“The revolutionary government through its 2021/22 budget has allocated 530m/- to finance an apprenticeship programme to train youth with diplomas in hotel management courses and targets to involve at least 450 both male and female young people,” he added.
Backing Makame’s observation, ILO Apprenticeship Skills Development Programme Coordinator Zanzibar, Khafidh Khamis said that in 2017/18, there were 34 male and 18 female who graduated while in 2019/20 the number increased to 71 including 35 female. “We are working closely with the government in sensitizing the general public so that people change their negative attitude toward women working in the hospitality industry,’ Khamis said.
Acting Director at Zanzibar Association of Tourism Investors (ZATI), Adil George said that while the community considers jobs in the hospitality industry indecent for women, some changes are happening, albeit slowly.
“The other challenge is considering hospitality as the last option after one has failed to succeed in other professions of their dream. The industry is facing a shortage of local hotel managers because the education system still doesn’t offer degrees for the profession,” George said.
George’s argument is backed by Campus Manager of National College of Tourism Arusha, Dr Maswet Masinda who admitted that there is no college or university that offers hotel management degree level courses but said the college is expecting to enrol students in the next academic year.
“We had planned to start the hotel management degree programme this academic year but didn’t make it because of registration processes that are not yet completed. We are hoping to do so in the next academic year,” Masinda said.
Commenting on what is exactly happening on the ground, Lisenka Beetson who is Emerson on Hurumzi Hotel Manager in Stone Town, said that at the hotel women make about 15 percent of all employees. “They mostly work in housekeeping, kitchen and reception departments,” Beetson said, adding that chances for women in the hospitality industry exist and there are several role models from the apprenticeship programme.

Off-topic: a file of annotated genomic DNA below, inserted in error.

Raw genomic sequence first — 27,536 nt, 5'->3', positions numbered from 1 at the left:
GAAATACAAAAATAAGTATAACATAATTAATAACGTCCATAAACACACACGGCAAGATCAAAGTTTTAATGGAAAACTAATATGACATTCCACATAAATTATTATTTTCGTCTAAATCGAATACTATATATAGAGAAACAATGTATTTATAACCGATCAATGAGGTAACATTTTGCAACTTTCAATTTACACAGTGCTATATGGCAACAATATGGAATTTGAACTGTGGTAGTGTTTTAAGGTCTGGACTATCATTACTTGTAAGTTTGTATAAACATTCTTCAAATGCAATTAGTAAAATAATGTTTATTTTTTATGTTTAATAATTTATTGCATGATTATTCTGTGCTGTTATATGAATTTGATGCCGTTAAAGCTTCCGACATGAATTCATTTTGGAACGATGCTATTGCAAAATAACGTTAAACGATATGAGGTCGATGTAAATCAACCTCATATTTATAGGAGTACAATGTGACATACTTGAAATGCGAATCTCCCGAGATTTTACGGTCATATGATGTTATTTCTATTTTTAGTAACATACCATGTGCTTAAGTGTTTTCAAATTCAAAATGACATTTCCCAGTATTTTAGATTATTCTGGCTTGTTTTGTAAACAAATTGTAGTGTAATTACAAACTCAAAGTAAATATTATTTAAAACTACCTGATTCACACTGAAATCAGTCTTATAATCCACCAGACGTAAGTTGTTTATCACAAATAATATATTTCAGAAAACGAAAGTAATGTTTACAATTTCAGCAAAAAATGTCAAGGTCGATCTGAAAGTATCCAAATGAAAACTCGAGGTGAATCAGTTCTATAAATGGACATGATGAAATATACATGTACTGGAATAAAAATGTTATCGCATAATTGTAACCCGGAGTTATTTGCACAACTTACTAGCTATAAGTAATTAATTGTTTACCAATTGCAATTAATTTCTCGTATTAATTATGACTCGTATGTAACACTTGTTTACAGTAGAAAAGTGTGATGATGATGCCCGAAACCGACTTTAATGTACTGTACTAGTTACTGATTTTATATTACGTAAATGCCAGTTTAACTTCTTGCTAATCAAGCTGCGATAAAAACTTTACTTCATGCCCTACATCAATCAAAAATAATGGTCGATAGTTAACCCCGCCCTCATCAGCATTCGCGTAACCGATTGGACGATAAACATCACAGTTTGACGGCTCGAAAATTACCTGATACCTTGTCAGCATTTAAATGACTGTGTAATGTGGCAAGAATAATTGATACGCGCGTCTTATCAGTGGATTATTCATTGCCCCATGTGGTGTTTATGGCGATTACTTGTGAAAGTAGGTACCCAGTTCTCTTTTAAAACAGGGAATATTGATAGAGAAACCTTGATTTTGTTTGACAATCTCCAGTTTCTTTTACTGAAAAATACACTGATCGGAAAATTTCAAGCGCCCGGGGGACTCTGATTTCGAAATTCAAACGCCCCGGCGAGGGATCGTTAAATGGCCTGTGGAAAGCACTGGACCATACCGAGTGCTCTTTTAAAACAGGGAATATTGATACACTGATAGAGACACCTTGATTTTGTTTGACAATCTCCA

“Sharing their success stories can help the community understand that work in tourism can offer decent careers for women working at different levels within the industry,” Beetson noted. Beetson’s views were also backed by Eleonora Mallya, Human Resource Manager at Doubletree Hotel Stone Town, who said that the community must understand that hospitality is a profession and not like working in street bars.
“At the hotel there are only three female workers out of about 70 employees. The gender gap is huge compared to the mainland’s industry where the majority of women tap the opportunities,” Mallya said.
In a study dubbed ‘Effects of workplace bullying and emotional exhaustion in Zanzibar’s hospitality industry’ for 2021, Dr Hamad Said who is a Lecturer from School of Business at the State University of Zanzibar, stated that bullying of women has been declining in recent days.
“Data shows that bullying acts like employees being humiliated or ridiculed in connection with their work had not been much reported by employees as 60.6 percent of employees said they had never experienced any of such incidents,” Dr Said said.
In case of being the target of practical jokes carried out by people they do not get along with, also, this case was not much reported by employees as a total of 52.8 percent said they had never come across such humiliation,” he said.
A World Bank report in 2019, stated that tourism is a critical source of Zanzibar’s foreign exchange contributing 28 percent to gross domestic product and 82 percent in foreign currency earnings. The industry is also one of the leading employers.